Vegetables: kids hate them; Vegans love them. But have you ever wondered that the vegetables we eat regularly or the ones you might have in your kitchen pantry right now could be man made? That’s a serious thought right there.
Well, the answer is: Yes, some vegetables are man made. Quite fascinating right? Now that we might have captivated your attention and a mere yes wouldn’t be a sufficient answer to satisfy your curiosity.
So today, for that matter, we will take the responsibility on our shoulders to make you aware of all the man made vegetables and their history. Stick to this article till the end; you never know your favorite vegetable might end up in the list below.
Here is the list of 5 Vegetables That are Man Made
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What’s the first thing that comes into your mind when carrots are mentioned? Apart from bugs bunny (of course), it has to be the color orange because that is precisely how we’ve been picturizing it since the time we got familiar with this vegetable.
But here’s a mindblower. Did you know that natural carrots were not orange and possibly inconsumable? Yes, you heard that pretty much right!
Originally, Carrots are believed to be white in color, or according to some other accounts, carrots initially were purple or black. So how come the carrot found today in every other household and supermarket is not only edible but orange too?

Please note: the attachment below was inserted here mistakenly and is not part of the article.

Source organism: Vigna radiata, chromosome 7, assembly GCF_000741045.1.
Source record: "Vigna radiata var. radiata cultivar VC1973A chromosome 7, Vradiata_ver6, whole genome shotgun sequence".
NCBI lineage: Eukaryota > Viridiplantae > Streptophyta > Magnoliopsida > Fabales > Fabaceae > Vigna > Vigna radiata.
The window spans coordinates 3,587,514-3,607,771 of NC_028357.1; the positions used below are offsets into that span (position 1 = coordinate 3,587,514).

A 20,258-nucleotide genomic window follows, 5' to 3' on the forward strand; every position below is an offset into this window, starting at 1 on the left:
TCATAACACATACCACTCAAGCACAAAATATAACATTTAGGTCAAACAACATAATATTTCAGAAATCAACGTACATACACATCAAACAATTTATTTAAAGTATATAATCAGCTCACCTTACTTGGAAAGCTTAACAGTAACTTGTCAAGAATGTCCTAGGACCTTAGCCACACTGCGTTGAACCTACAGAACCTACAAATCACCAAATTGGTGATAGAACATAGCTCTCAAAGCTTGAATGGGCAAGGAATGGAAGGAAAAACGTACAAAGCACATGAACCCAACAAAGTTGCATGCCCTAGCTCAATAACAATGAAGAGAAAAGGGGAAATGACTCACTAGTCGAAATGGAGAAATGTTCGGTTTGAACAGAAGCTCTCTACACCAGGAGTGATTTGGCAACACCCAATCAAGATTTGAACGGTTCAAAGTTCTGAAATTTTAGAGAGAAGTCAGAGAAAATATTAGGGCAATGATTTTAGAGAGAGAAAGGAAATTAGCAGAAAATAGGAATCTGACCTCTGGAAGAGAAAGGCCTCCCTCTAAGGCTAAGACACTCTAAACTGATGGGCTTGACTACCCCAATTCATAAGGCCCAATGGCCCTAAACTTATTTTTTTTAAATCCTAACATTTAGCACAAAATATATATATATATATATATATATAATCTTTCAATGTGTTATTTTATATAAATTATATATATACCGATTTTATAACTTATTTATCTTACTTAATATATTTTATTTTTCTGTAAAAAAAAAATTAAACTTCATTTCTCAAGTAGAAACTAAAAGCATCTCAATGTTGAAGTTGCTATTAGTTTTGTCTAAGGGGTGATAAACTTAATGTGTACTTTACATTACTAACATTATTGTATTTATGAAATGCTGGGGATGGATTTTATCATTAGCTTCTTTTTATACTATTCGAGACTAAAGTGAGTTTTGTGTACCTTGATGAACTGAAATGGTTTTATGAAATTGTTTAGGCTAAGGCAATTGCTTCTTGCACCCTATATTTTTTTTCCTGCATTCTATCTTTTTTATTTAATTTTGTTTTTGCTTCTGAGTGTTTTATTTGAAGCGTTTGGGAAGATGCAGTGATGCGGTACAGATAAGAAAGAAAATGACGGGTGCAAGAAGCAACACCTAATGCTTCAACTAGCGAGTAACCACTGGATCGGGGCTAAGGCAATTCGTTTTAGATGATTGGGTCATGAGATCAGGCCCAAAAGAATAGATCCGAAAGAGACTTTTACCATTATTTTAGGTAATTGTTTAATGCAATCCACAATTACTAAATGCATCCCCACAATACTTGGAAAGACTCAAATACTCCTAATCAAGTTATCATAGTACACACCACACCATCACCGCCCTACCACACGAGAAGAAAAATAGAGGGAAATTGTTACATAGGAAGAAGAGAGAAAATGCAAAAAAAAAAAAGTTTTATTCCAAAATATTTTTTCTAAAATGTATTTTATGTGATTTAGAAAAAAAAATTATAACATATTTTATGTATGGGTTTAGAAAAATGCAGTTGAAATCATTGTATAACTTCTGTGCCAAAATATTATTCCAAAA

This orange color is due to a compound called B-carotene, and thanks to the involvement of early farmers who, via the technique of selective breeding, were able to produce the modern-day orange carrot.
Over hundreds of years, the wild carrot ( Darcus Carotos) has undergone multiple genetic modifications at the hands of farmers, leading to its improved flavor, quality, and higher production rate.
Finally, it is because of these efforts today we can enjoy its healing health benefits!
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We often hear that broccoli is good for your health mainly because it’s loaded with an array of nutrients, but here’s something you didn’t know: Broccoli is a human-made vegetable too!
In truth, if there were no man, you wouldn’t be enjoying broccoli in your pasta and soups today since it isn’t capable of growing in the wild on its own. But then, where does broccoli comes from? Let’s find out.
This nutritious treat basically was developed from selective breeding of wild cabbage, also known as Brassica oleracea. However, it isn’t a genetically modified or a biotech crop – make no mistake about it.